Tag Archives: contentment
“There are moments when I wish I could roll back the clock and take all the sadness away, but I have the feeling that if I did, the joy would be gone as well.” (Nicholas Sparks, A Walk to Remember) As we conclude our study of the term JOY in Paul’s epistle to the Philippians, we are looking at his sixteenth (and last) use of that term this morning.
10 I rejoiced greatly in the Lord that at last you renewed your concern for me. Indeed, you were concerned, but you had no opportunity to show it. 11 I am not saying this because I am in need, for I have learned to be content whatever the circumstances. 12 I know what it is to be in need, and I know what it is to have plenty. I have learned the secret of being content in any and every situation, whether well fed or hungry, whether living in plenty or in want. 13 I can do all this through him who gives me strength. (ch. 4)
There is so much here that we can learn from the Apostle Paul! He is JOYFUL that the Colossian believers are able to help him financially, but their assistance gives him the opportunity to talk about contentment.
Notice the intensity of Paul’s REJOICING: “I rejoiced greatly in the Lord”! His rejoicing is not specifically in the material support the Colossian believers are providing for him. His JOY is in the Lord. And he expresses his REJOICING as “greatly.”
Second, notice the context of his REJOICING: Paul has learned a secret, the secret of being content whatever one’s material condition might be! Whether in need or in plenty, Paul has learned something of extreme value — to be content. His contentment is there whether he is well fed or hungry, living in plenty or in want. The critical issue isn’t his circumstances, but where Paul puts his focus — on the One “who gives me strength.”
Contentment isn’t resignation. It isn’t a kind of stoic grit-your-teeth and toughen your way through life. Biblical contentment is JOYFUL trust in the Sovereign One who oversees us in our lack or abundance. That’s Paul’s focus.
Thank you for staying with me for this study. If you think I should take these posts and write a more extensive, but short, book on this topic, please leave me a comment. Blessings. Larry
The concept of fullness comes up again in this second chapter. As he “contends” for the Colossians and for those at Laodicean, he wants them to “have the full riches of complete understanding . . .” (v. 2).
Paul continues, “For in Christ all the fullness of the Deity lives in bodily form, and in Christ you have been brought to fullness” (vv. 9-10).
We should seek the full riches of complete understanding in our fully divine Savior that we might be brought to fullness! Pursuing fullness today? In Him?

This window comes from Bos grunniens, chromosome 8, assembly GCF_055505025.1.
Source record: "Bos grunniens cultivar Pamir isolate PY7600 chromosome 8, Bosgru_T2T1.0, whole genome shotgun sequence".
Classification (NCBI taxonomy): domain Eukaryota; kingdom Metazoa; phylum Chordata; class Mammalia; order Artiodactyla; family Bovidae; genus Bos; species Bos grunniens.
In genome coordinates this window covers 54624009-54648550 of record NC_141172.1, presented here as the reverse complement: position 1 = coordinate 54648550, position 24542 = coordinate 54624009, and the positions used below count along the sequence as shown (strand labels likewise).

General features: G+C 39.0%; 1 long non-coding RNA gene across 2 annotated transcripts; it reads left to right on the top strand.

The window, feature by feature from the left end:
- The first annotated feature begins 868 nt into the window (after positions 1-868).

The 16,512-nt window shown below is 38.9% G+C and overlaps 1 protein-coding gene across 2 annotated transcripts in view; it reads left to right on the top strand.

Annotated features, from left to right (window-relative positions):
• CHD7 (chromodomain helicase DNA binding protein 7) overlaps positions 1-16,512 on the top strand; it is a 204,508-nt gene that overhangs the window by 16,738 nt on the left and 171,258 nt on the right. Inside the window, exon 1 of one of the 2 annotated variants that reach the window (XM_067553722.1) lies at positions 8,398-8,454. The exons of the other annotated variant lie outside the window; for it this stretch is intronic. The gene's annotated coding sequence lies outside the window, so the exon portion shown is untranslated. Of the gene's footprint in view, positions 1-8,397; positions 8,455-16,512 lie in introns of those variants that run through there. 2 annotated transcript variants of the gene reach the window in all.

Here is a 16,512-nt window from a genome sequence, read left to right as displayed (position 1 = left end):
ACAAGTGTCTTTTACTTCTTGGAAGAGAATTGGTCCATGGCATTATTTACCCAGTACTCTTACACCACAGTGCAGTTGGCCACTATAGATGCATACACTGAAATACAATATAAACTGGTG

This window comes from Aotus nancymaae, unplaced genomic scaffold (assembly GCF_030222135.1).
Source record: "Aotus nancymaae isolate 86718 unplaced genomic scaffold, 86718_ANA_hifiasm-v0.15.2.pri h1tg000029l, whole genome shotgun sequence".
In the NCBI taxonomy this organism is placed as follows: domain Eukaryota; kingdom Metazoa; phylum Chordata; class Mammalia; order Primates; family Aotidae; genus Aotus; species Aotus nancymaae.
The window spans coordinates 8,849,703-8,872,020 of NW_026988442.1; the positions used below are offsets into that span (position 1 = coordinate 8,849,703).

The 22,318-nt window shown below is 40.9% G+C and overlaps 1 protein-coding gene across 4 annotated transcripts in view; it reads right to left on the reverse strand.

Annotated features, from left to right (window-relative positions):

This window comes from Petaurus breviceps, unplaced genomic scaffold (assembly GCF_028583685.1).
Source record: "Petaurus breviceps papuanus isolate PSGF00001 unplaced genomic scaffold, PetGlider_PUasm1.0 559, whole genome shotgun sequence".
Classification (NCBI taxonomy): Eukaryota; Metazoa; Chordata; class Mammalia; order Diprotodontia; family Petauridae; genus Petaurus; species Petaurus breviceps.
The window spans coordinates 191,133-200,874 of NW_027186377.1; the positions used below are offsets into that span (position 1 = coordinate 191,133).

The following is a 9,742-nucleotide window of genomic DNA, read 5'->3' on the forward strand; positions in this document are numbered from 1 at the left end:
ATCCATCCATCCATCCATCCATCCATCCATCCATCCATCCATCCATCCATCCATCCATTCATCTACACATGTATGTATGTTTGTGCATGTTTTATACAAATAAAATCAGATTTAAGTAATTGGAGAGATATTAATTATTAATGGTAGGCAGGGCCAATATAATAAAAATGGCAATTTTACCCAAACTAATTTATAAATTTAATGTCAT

(By the way, Who does the nailing in v. 14?)
A Prayer for Fullness: “Lord of Fullness, please forgive my satisfaction with my emptiness and my shallowness in spiritual things. Give me a hunger and a thirst, Father, for a deeper walk with Your fully divine Son. And with that fullness, give me a contentment that can only be found in Him. Help me, Lord, to pray for that kind of fullness for those other than myself! In Jesus’ name. Amen.”
1 My heart is not proud, Lord,
my eyes are not haughty;
I do not concern myself with great matters
or things too wonderful for me.
2 But I have calmed and quieted myself,
I am like a weaned child with its mother;
like a weaned child I am content.
3 Israel, put your hope in the Lord
both now and forevermore.
It is true — we are always looking for MORE! The Prosperity gospel promises more to its adherents — more wealth, more success, more health. But isn’t it true that sometimes we serve God better with our wounds than with our wellness? Isn’t it the case that when we have less or little, we find our satisfaction in Him?
It is certainly appropriate that we long for MORE of the Lord, MORE justice in the world, MORE opportunities to share the gospel.
I guess it all depends on what the object of the MORE is?
CONTENTMENT! The Bible says a lot about being content. For example, the Apostle Paul says in Philippians 4:2- “I know what it is to be in need, and I know what it is to have plenty. I have learned the secret of being content in any and every situation, whether well fed or hungry, whether living in plenty or in want.”
Paul dogmatically declares in 1 Timothy 6:6 that “godliness with contentment is great gain.” Then he says in 1 Timothy 6:8, “But if we have food and clothing, we will be content with that.” The writer to the Hebrews commands, “Keep your lives free from the love of money and be content with what you have, because God has said, “Never will I leave you; never will I forsake you.” (Heb. 13:5). When our lives are marked by discontent, we are actually making a statement about the God of the universe. We are saying that He is not enough, that His presence does not satisfy us.
What a privilege to have God’s Word — and to able to read it! Most of the books of the Bible can be profitably “unit-read,” which means to read straight through the book without stopping.
We are so addicted to chapter and verse divisions, aren’t we? There might be some versions of the Bible out there without chapter and verse divisions, but I don’t know of any.
Today’s book is Philippians. Here are my notes:
There are many takeaways from this wonderful letter, but let me give you only one:
My takeaway: I want to boast in the Lord and in the Lord’s people without reservation and without hesitation!